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- Digital rewind week: Digital Compact Cassette
- Farewell, Rachel
- The Chinese internet just became more protected
- Keeping local languages alive
- FitBit goes to A&E
Wearables are riding a wave at the moment - some the world has taken to, some have failed to catch on (like Google Glass, as we heard yesterday). And people find fitness trackers helpful with their keep fit regime. But can these devices go beyond keeping us healthy, and actually assist doctors?
Well, in one case, a FitBit did exactly that - in a New Jersey hospital, a patient arrived with symptoms suggesting he had heart problems. The difficulty for the medical team was trying to establish not what his heart was doing while he was there, but what it had done before. And that's when they noticed what he had on his wrist:
During the patient’s examination, it was noted that he was wearing a wrist activity tracker, which was synchronized with an application on the patient’s smartphone, recording his pulse rate as part of a fitness program. The application was accessed on the patient’s smartphone and revealed a baseline pulse rate between 70 and 80 beats/min, with an immediate persistent increase to a range of 140 to 160 bpm at the approximate time of the patient’s seizure. The pulse rate remained elevated until administration of the diltiazem in the field.
The information was enough for a diagnosis, and helped the medical team decide on a course of treatment.
At present, because tools like FitBit aren't approved for medical use, it's down a medical judgement whether they wish to trust the information they can access from a device. But, as the writers of the report observe, there is potential for the data gathered to be used to provide objective clinical information.
How do you keep indigenous languages alive? In Mexcio, they're trying animations:
“You can't love what you don't know” is the premise of ‘68 tongues, 68 hearts’, an animated project aimed at preserving and sharing the indigenous languages of Mexico.
The project aims to promote pride, respect, and encourage the use of the indigenous languages of Mexico, through a series of animated stories narrated in these languages and subtitled in Spanish.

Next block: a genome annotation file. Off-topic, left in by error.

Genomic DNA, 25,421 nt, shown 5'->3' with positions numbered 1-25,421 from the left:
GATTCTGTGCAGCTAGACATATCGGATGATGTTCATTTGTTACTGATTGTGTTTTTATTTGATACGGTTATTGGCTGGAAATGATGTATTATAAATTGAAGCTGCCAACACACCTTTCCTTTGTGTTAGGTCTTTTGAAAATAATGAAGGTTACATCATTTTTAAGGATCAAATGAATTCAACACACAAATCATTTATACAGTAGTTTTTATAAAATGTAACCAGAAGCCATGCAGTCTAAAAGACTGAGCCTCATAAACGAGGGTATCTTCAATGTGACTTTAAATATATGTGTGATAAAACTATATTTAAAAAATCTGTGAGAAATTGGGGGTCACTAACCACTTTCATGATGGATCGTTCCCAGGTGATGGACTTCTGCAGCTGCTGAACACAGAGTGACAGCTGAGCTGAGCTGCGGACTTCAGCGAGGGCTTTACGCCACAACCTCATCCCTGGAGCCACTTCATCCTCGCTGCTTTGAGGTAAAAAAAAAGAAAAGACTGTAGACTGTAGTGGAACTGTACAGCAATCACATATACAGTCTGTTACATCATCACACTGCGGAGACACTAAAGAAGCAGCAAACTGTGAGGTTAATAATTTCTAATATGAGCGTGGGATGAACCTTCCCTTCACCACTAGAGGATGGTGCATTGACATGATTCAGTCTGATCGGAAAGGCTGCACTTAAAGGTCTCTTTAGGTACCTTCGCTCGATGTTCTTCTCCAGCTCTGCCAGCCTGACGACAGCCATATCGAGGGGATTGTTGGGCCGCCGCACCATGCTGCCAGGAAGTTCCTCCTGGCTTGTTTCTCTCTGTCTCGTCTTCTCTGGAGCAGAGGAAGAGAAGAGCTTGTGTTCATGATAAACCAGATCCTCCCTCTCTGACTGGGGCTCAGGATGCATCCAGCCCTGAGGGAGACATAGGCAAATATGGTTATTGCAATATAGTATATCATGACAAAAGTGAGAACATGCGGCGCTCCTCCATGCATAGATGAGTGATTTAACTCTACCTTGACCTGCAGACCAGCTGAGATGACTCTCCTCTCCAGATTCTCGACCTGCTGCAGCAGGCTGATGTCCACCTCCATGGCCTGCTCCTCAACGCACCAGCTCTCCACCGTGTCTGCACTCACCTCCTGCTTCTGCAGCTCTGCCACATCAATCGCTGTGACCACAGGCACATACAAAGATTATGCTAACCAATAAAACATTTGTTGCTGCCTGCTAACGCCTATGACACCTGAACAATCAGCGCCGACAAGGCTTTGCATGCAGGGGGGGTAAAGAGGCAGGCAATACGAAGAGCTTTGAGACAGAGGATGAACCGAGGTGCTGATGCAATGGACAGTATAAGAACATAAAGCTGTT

It's never been especially easy to be a Western business with a presence on the internet in China. It's about to get tougher:
In February 2016, China released new Administrative Regulations for Online Publishing Services requiring all foreign-owned media which has mainland Chinese people as part of their target audience to host all of their content — “text, maps, games, cartoons and audio files” — on servers located inside China. The only alternative for foreign media companies would be to distribute their contents through project-based cooperation with local partners with prior approval from the State Administration of Press, Publication, Radio, Film and Television.
The regulation not only bolsters the legality of the Great Firewall, a mechanism that blocks overseas websites, but also raises the threshold for foreign media companies that want to enter the Chinese market.
To just step out of the stream of learning for a moment - today, OpenLearn is saying goodbye to one of the team. Rachel Powild - whose stay with us has been all-too-brief - is leaving us to take up a new role in Manchester. The northern city's gain is very much our loss, and we wish her well for the future - and thank her for her hard work over the last year.
This week, we're spending some time digging out casualties of the digital revolution. If you've missed any, here's our collection to date:
We're rounding off the week with the Digital Compact Cassette.
As the world entered the 1990s, Philips was on something of a high. The Compact Disc had defined the previous decade, and shaken up the music industry more firmly than punk had managed in the 1970s. Vinyl as a format for prerecorded music was on the way out. Digital gave a crisper sound and a better experience. The question was: could Philips do the same trick for recordable music?